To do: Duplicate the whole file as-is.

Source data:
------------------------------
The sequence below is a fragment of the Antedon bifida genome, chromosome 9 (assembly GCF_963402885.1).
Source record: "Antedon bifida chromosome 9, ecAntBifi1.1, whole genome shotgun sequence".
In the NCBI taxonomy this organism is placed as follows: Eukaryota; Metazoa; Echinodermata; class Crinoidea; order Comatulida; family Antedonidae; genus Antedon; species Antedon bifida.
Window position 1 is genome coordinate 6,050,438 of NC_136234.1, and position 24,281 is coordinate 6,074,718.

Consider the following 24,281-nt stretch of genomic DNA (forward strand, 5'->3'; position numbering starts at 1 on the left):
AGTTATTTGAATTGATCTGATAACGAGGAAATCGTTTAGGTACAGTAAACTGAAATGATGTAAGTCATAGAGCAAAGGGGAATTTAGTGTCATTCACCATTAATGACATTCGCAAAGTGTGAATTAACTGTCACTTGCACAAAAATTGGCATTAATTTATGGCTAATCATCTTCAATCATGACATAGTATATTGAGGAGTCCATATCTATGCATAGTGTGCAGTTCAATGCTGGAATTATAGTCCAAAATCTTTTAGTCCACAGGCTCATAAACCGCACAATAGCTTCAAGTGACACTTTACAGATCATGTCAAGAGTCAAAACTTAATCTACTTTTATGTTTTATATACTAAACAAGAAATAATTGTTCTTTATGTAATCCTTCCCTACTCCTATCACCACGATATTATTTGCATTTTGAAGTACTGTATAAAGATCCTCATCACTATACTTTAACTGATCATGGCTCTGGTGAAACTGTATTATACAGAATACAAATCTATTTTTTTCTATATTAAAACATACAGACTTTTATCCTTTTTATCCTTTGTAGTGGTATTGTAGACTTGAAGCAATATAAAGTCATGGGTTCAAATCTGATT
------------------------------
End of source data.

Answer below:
The sequence below is a fragment of the Antedon bifida genome, chromosome 9 (assembly GCF_963402885.1).
Source record: "Antedon bifida chromosome 9, ecAntBifi1.1, whole genome shotgun sequence".
In the NCBI taxonomy this organism is placed as follows: Eukaryota; Metazoa; Echinodermata; class Crinoidea; order Comatulida; family Antedonidae; genus Antedon; species Antedon bifida.
Window position 1 is genome coordinate 6,050,438 of NC_136234.1, and position 24,281 is coordinate 6,074,718.

Consider the following 24,281-nt stretch of genomic DNA (forward strand, 5'->3'; position numbering starts at 1 on the left):
AGTTATTTGAATTGATCTGATAACGAGGAAATCGTTTAGGTACAGTAAACTGAAATGATGTAAGTCATAGAGCAAAGGGGAATTTAGTGTCATTCACCATTAATGACATTCGCAAAGTGTGAATTAACTGTCACTTGCACAAAAATTGGCATTAATTTATGGCTAATCATCTTCAATCATGACATAGTATATTGAGGAGTCCATATCTATGCATAGTGTGCAGTTCAATGCTGGAATTATAGTCCAAAATCTTTTAGTCCACAGGCTCATAAACCGCACAATAGCTTCAAGTGACACTTTACAGATCATGTCAAGAGTCAAAACTTAATCTACTTTTATGTTTTATATACTAAACAAGAAATAATTGTTCTTTATGTAATCCTTCCCTACTCCTATCACCACGATATTATTTGCATTTTGAAGTACTGTATAAAGATCCTCATCACTATACTTTAACTGATCATGGCTCTGGTGAAACTGTATTATACAGAATACAAATCTATTTTTTTCTATATTAAAACATACAGACTTTTATCCTTTTTATCCTTTGTAGTGGTATTGTAGACTTGAAGCAATATAAAGTCATGGGTTCAAATCTGATT